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Lord Redesdale - Tales of Old Japan

Lord Redesdale - Tales of Old Japan

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Published by: caray_mivida on Oct 06, 2010
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Tales of Old Japan
Lord Redesdale
Short Fiction, History, Collections
About Lord Redesdale:
Algernon Bertram Freeman-Mitford, 1st Baron Redesdale GCVO, KCB(24 February 1837 - 17 August 1916), of Batsford Park, Gloucestershire,and Birdhope Craig, Northumberland, was a British diplomat, collectorand writer. Nicknamed "Barty", he was the paternal grandfather of theMitford sisters. He entered the Foreign Office in 1858, and was appoin-ted Third Secretary of the British Embassy in St Petersburg. After servicein the Diplomatic Corps in Peking, Mitford went to Japan as second sec-retary to the British Legation. There he met Ernest Satow and wrote Talesof Old Japan (1871) - a book credited with making such classical Japanesetales as that of the Forty-seven Ronin first known to a wide Western pub-lic. He resigned in 1873. In 1906 he accompanied Prince Arthur on a visitto Japan to present the emperor with the Order of the Garter, and wasasked about Japanese ceremonies that had since disappeared. From 1874to 1886 Mitford acted as secretary to HM Office of Works, involved inthe restoration of the Tower of London and landscaping parts of HydePark such as 'The Dell'. From 1887 he was a member of the Royal Com-mission on Civil Services. He also sat as Member of Parliament forStratford-on-Avon between 1892 and 1895. In 1886 Mitford inherited thesubstantial estates of his first cousin twice removed, John Freeman-Mit-ford, 1st Earl of Redesdale. In accordance with the will he assumed byRoyal license the additional surname of Freeman. He substantially re- built Batsford House in Gloucestershire in the Victorian Gothic style. In1902 the Redesdale title was revived when he was raised to the peerageas Baron Redesdale, of Redesdale in the County of Northumberland. Inhis closing years Lord Redesdale translated into English, edited, andwrote extensive effusive Introductions of two of Houston StewartChamberlain's books: Foundations of the Nineteenth Century and Im-manuel Kant - A Study and Comparison with Goethe, Leonardo daVinci, Bruno, Plato, and Descartes, published by John Lane at the BodleyHead, London, in 1910 and 1914.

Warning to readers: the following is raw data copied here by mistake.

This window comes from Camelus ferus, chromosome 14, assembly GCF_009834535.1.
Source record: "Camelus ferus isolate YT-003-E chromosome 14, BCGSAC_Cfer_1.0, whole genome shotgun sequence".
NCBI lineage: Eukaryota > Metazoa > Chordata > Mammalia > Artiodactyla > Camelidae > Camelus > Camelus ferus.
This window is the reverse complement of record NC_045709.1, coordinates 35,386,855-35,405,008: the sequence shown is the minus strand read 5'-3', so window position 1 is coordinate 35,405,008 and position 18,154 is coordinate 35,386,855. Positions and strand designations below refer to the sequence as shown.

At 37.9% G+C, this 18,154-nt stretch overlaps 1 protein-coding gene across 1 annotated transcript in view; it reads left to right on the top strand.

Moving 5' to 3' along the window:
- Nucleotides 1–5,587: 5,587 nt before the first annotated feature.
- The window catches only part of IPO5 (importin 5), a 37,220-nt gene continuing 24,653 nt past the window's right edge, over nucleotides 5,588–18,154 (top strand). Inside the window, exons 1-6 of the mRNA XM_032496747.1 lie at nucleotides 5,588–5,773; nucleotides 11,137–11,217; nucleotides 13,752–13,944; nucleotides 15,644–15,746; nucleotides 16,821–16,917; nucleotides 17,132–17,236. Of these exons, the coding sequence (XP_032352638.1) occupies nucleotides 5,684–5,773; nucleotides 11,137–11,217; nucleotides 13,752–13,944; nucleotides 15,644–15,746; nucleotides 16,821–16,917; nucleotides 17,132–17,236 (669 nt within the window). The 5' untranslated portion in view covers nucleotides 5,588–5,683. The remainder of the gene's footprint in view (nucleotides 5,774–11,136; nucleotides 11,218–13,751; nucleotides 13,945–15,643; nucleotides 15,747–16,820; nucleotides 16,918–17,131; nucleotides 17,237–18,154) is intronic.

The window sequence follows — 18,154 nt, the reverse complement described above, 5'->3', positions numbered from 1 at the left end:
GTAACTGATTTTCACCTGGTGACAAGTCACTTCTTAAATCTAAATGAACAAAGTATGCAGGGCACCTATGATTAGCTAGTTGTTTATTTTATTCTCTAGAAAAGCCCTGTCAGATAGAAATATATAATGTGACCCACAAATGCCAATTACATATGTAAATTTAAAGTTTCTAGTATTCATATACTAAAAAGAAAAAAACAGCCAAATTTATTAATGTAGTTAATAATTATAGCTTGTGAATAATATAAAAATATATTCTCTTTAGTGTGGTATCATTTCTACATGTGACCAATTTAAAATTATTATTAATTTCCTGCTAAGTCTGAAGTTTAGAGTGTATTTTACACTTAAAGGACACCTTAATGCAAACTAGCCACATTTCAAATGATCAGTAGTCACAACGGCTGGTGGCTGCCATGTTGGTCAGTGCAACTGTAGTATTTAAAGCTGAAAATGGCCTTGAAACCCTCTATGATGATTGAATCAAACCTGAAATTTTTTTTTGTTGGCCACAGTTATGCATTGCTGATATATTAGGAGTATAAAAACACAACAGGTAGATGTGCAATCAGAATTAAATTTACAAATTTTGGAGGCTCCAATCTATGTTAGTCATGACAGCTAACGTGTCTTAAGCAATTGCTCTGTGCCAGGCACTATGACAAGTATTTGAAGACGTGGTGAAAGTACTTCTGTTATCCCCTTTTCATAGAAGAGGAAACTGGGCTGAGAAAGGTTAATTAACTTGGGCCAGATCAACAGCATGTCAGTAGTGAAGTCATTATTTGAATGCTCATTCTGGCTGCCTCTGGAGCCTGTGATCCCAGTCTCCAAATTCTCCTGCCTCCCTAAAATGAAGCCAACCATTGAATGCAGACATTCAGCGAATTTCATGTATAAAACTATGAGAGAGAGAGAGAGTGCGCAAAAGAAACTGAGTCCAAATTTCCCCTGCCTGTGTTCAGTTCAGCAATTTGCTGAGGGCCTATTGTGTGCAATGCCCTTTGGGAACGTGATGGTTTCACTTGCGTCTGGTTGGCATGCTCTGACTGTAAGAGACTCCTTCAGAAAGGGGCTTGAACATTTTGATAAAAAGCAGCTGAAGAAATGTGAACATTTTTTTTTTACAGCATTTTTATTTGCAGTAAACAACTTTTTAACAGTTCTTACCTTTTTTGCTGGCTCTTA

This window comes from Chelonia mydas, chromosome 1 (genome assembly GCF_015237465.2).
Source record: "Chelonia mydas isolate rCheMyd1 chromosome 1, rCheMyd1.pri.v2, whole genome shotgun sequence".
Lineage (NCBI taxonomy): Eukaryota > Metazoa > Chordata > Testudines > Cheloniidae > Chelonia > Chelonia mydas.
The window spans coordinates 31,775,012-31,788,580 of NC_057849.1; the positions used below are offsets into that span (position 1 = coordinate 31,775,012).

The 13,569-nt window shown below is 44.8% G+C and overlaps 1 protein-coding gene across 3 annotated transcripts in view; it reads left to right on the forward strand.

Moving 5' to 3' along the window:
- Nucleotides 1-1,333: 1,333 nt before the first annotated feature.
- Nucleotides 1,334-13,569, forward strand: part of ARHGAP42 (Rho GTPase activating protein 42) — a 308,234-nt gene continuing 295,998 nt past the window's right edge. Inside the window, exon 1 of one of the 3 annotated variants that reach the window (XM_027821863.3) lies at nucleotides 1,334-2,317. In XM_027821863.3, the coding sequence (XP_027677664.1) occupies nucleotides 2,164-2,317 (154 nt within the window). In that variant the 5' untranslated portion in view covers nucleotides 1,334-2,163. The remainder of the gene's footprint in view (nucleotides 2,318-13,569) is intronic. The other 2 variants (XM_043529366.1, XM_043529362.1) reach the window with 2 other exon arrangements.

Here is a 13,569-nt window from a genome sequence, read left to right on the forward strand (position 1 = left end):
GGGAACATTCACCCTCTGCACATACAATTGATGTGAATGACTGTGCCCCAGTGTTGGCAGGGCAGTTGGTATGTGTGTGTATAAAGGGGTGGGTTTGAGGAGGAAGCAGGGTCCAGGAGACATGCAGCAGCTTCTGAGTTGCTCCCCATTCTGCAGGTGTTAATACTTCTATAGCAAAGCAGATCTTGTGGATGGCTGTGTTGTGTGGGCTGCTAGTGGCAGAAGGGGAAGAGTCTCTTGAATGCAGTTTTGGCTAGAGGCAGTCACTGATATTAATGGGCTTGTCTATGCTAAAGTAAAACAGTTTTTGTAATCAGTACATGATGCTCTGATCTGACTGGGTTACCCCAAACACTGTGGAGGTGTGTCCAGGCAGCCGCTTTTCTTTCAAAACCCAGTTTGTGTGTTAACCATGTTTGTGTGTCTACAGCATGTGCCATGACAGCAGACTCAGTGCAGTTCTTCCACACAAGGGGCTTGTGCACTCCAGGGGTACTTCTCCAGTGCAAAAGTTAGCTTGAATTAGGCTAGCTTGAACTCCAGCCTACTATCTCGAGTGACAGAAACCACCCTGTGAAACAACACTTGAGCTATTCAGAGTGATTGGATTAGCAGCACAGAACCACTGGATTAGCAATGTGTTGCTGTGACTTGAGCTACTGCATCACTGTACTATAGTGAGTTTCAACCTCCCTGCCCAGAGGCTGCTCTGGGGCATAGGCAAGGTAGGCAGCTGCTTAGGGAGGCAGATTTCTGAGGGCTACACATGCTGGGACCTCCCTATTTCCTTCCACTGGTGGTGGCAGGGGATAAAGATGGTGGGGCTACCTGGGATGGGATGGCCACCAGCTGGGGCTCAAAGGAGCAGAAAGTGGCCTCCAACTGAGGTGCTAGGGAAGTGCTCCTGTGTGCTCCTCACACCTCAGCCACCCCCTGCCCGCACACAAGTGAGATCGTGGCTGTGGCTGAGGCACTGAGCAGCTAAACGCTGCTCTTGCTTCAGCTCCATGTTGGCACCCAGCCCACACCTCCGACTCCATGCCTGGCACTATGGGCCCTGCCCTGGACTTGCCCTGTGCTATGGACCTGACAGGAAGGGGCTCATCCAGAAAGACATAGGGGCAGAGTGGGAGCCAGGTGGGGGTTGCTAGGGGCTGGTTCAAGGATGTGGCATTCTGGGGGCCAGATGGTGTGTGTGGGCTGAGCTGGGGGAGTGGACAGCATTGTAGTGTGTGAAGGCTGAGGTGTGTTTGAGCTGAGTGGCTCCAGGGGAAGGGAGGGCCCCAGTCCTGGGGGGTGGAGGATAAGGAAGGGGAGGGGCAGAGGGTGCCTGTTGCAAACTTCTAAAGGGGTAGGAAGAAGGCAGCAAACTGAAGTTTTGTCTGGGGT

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In the Introduction to the story of the Forty-seven Rônins, I have said al-most as much as is needful by way of preface to my stories.Those of my readers who are most capable of pointing out the manyshortcomings and faults of my work, will also be the most indulgent to-wards me; for any one who has been in Japan, and studied Japanese,knows the great difficulties by which the learner is beset.For the illustrations, at least, I feel that I need make no apology.Drawn, in the first instance, by one Ôdaké, an artist in my employ, theywere cut on wood by a famous wood-engraver at Yedo, and are there-fore genuine specimens of Japanese art. Messrs. Dalziel, on examiningthe wood blocks, pointed out to me, as an interesting fact, that the linesare cut with the grain of the wood, after the manner of Albert Dürer andsome of the old German masters,—a process which has been abandoned by modern European wood-engravers.It will be noticed that very little allusion is made in these Tales to theEmperor and his Court. Although I searched diligently, I was able to findno story in which they played a conspicuous part.Another class to which no allusion is made is that of the Gôshi. TheGôshi are a kind of yeomen, or bonnet-lairds, as they would be calledover the border, living on their own land, and owning no allegiance toany feudal lord. Their rank is inferior to that of the Samurai, or men of the military class, between whom and the peasantry they hold a middleplace. Like the Samurai, they wear two swords, and are in many casesprosperous and wealthy men claiming a descent more ancient than thatof many of the feudal Princes. A large number of them are enrolledamong the Emperor's body-guard; and these have played a conspicuouspart in the recent political changes in Japan, as the most conservative andanti-foreign element in the nation.With these exceptions, I think that all classes are fairly represented inmy stories.The feudal system has passed away like a dissolving view before theeyes of those who have lived in Japan during the last few years. Butwhen they arrived there it was in full force, and there is not an incidentnarrated in the following pages, however strange it may appear toEuropeans, for the possibility and probability of which those most com-petent to judge will not vouch. Nor, as many a recent event can prove,have heroism, chivalry, and devotion gone out of the land altogether. We

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